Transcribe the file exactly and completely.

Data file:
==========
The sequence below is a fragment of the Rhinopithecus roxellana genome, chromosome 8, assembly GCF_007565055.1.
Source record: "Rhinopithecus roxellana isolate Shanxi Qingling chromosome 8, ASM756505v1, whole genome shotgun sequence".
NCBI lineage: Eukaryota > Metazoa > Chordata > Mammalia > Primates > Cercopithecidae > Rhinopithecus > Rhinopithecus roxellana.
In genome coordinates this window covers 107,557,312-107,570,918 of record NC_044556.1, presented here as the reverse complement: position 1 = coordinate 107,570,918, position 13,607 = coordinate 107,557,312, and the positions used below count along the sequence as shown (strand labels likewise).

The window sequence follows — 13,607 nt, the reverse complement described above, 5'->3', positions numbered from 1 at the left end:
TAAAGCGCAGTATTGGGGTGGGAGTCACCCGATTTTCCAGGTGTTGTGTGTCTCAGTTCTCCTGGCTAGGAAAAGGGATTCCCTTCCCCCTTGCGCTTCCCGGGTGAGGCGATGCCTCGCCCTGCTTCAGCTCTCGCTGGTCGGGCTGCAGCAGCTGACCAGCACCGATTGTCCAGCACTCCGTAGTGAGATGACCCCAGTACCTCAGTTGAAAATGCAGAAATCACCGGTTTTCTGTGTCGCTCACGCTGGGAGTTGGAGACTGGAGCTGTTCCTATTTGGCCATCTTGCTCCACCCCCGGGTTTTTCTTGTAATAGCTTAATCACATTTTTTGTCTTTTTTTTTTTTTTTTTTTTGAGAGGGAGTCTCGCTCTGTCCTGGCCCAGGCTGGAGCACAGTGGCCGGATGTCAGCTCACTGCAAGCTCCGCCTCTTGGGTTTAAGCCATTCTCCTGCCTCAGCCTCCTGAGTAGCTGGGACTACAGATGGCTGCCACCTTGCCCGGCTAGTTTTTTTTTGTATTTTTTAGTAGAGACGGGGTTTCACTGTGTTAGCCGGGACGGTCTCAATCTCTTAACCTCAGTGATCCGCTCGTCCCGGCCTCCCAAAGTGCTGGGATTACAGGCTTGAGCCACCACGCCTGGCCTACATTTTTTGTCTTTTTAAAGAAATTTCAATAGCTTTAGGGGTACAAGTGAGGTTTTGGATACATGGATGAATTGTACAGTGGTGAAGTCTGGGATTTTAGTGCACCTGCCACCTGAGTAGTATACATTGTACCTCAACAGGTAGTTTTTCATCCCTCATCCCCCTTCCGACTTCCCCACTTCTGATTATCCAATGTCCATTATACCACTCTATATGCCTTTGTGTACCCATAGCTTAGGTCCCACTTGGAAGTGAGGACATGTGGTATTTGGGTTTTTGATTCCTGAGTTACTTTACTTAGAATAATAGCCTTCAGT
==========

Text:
The sequence below is a fragment of the Rhinopithecus roxellana genome, chromosome 8, assembly GCF_007565055.1.
Source record: "Rhinopithecus roxellana isolate Shanxi Qingling chromosome 8, ASM756505v1, whole genome shotgun sequence".
NCBI lineage: Eukaryota > Metazoa > Chordata > Mammalia > Primates > Cercopithecidae > Rhinopithecus > Rhinopithecus roxellana.
In genome coordinates this window covers 107,557,312-107,570,918 of record NC_044556.1, presented here as the reverse complement: position 1 = coordinate 107,570,918, position 13,607 = coordinate 107,557,312, and the positions used below count along the sequence as shown (strand labels likewise).

The window sequence follows — 13,607 nt, the reverse complement described above, 5'->3', positions numbered from 1 at the left end:
TAAAGCGCAGTATTGGGGTGGGAGTCACCCGATTTTCCAGGTGTTGTGTGTCTCAGTTCTCCTGGCTAGGAAAAGGGATTCCCTTCCCCCTTGCGCTTCCCGGGTGAGGCGATGCCTCGCCCTGCTTCAGCTCTCGCTGGTCGGGCTGCAGCAGCTGACCAGCACCGATTGTCCAGCACTCCGTAGTGAGATGACCCCAGTACCTCAGTTGAAAATGCAGAAATCACCGGTTTTCTGTGTCGCTCACGCTGGGAGTTGGAGACTGGAGCTGTTCCTATTTGGCCATCTTGCTCCACCCCCGGGTTTTTCTTGTAATAGCTTAATCACATTTTTTGTCTTTTTTTTTTTTTTTTTTTTGAGAGGGAGTCTCGCTCTGTCCTGGCCCAGGCTGGAGCACAGTGGCCGGATGTCAGCTCACTGCAAGCTCCGCCTCTTGGGTTTAAGCCATTCTCCTGCCTCAGCCTCCTGAGTAGCTGGGACTACAGATGGCTGCCACCTTGCCCGGCTAGTTTTTTTTTGTATTTTTTAGTAGAGACGGGGTTTCACTGTGTTAGCCGGGACGGTCTCAATCTCTTAACCTCAGTGATCCGCTCGTCCCGGCCTCCCAAAGTGCTGGGATTACAGGCTTGAGCCACCACGCCTGGCCTACATTTTTTGTCTTTTTAAAGAAATTTCAATAGCTTTAGGGGTACAAGTGAGGTTTTGGATACATGGATGAATTGTACAGTGGTGAAGTCTGGGATTTTAGTGCACCTGCCACCTGAGTAGTATACATTGTACCTCAACAGGTAGTTTTTCATCCCTCATCCCCCTTCCGACTTCCCCACTTCTGATTATCCAATGTCCATTATACCACTCTATATGCCTTTGTGTACCCATAGCTTAGGTCCCACTTGGAAGTGAGGACATGTGGTATTTGGGTTTTTGATTCCTGAGTTACTTTACTTAGAATAATAGCCTTCAGT